Father Green’s remarkable life was guided by faith, service, resilience, and perseverance. Over his long and distinguished career, Father Green served as a parish priest, a civil servant, and a local politician. The through-line in his career was his commitment, in the words of our baptismal covenant, to “strive for justice and peace among all people, and respect the dignity of every human being.”

Many of Father Green’s battles were fought in Sewanee. When young Joseph Green and his cousin, William O’Neal came to Sewanee in 1959 they were not welcomed by all: Jim Crow ruled Sewanee, not the Gospel. Yet the cousins persevered until they had earned their degrees. Former Vice-Chancellor of the University of the South, Ambassador Reuben Brigety described their courage:


And yet these young priests arrived in what was self-consciously the citadel of the Lost Cause, with the audacity of their faith that they—as fellow Christians, as fellow human beings—belonged here as much as anyone else did. It is a reasonable understatement to say that not everybody agreed with them at the time, and yet through their courage and their determination, and what I imagine could only have been a heart full of love that is unknown to so many of us, they persevered in the mission that our Lord has set out for them.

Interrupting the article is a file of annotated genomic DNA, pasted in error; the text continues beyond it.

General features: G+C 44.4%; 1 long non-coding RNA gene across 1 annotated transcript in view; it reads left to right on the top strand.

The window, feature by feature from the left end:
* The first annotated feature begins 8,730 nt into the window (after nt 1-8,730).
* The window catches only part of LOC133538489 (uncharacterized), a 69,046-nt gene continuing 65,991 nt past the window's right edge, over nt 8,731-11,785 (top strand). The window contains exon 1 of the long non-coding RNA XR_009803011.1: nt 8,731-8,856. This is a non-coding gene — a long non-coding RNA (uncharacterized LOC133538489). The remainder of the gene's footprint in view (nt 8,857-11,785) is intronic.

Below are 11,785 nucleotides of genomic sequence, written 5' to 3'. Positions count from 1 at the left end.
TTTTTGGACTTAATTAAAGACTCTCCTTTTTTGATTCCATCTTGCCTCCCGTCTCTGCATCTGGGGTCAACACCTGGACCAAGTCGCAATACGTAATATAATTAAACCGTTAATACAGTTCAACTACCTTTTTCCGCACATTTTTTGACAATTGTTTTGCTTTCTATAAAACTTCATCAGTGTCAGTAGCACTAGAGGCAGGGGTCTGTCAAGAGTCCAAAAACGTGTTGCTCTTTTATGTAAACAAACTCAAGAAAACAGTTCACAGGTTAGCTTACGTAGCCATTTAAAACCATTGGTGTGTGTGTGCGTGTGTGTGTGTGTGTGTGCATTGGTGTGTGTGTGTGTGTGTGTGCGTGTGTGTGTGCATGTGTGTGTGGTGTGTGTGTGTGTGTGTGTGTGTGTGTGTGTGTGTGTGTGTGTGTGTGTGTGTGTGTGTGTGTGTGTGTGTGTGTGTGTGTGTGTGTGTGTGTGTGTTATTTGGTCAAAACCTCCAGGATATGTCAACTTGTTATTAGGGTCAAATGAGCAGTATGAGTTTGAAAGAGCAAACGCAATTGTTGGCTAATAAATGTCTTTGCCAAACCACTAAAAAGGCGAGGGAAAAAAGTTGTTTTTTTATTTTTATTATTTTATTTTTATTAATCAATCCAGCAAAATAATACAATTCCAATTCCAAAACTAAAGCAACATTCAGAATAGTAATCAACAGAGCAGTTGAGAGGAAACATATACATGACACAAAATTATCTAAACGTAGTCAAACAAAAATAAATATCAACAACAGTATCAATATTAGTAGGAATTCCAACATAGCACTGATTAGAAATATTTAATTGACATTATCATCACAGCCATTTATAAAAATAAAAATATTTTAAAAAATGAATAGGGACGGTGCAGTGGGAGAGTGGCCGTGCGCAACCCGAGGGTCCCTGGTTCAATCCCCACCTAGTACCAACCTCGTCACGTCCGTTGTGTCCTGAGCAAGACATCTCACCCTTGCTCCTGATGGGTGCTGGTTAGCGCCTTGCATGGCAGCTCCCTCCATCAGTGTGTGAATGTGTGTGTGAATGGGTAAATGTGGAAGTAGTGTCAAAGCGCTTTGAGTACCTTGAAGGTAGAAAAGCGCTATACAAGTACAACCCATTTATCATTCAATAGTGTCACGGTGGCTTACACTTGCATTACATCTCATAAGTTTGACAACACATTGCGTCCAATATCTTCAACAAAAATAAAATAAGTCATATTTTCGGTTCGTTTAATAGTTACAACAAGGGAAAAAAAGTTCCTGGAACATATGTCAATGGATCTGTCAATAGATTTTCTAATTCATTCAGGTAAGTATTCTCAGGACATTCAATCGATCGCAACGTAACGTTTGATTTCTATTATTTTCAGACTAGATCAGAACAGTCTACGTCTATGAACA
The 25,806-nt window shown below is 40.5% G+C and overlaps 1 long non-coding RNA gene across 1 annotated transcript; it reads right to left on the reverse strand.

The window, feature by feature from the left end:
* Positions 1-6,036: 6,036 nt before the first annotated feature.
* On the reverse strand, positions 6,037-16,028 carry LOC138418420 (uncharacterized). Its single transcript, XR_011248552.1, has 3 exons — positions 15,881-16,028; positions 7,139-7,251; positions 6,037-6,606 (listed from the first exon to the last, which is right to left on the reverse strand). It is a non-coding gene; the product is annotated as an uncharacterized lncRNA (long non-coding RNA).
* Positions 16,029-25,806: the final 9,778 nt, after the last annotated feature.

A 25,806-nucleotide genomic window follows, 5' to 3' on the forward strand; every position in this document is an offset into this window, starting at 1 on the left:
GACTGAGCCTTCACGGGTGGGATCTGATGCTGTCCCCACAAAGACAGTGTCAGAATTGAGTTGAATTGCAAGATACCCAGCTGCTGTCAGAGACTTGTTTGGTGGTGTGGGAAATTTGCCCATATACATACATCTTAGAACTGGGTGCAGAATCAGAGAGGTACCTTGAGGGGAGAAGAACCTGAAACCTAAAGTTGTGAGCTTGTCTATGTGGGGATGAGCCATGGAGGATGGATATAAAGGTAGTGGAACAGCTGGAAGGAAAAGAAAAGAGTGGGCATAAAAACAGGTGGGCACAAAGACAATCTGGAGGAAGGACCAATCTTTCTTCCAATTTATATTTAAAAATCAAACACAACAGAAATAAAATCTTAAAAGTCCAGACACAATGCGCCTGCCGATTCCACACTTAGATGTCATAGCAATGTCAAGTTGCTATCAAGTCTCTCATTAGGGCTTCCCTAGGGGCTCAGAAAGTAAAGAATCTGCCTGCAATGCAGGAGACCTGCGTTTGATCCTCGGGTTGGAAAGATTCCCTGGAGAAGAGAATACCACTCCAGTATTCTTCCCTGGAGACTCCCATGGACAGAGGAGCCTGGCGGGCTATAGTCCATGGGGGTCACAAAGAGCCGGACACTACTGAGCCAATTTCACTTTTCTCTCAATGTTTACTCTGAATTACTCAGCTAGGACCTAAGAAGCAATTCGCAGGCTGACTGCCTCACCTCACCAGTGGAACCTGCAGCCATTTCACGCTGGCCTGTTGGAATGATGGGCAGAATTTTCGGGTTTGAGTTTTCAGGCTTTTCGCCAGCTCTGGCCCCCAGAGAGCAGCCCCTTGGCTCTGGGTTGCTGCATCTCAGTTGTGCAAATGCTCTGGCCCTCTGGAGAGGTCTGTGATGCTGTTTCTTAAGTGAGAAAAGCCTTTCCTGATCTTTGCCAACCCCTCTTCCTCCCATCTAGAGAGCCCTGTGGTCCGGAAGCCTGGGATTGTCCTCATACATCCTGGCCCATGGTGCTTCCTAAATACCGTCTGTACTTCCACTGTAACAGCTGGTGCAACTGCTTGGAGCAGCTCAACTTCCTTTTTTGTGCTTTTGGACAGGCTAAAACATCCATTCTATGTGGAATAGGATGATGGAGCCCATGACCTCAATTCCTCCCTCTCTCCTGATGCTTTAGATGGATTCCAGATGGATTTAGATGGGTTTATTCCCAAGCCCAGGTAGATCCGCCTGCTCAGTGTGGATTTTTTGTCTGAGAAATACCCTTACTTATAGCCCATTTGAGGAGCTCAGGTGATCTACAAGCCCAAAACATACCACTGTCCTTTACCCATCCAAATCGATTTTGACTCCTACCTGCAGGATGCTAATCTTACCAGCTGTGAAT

Father Green and Father O'Neal pushed this institution to live up to the Gospel it purported to embrace, pushed it to respect the dignity of every human being, pushed it to acknowledge with the Apostle Paul that truly all are one in Christ. Father Green's persistent, faithful witness made Sewanee a better place for all who came after him. Father Green’s life is an example for all of us, an icon of a priest who served his people and his city, and of a Christian who saw wrong and set out to fix it. Father Green was with us by Zoom in the fall of 2020 when Ambassador Brigety spoke at the unveiling of his portrait. The Vice-Chancellor told Father Green,


We induct you as one of the founding fathers of the University of the South. We are grateful for your witness. May generations yet to be born, black and white, of every nationality and ethnicity under the sun, learn from your courage and apply it to challenges yet to develop.


Please remember the Rev. Canon Joseph Green and his family in your prayers.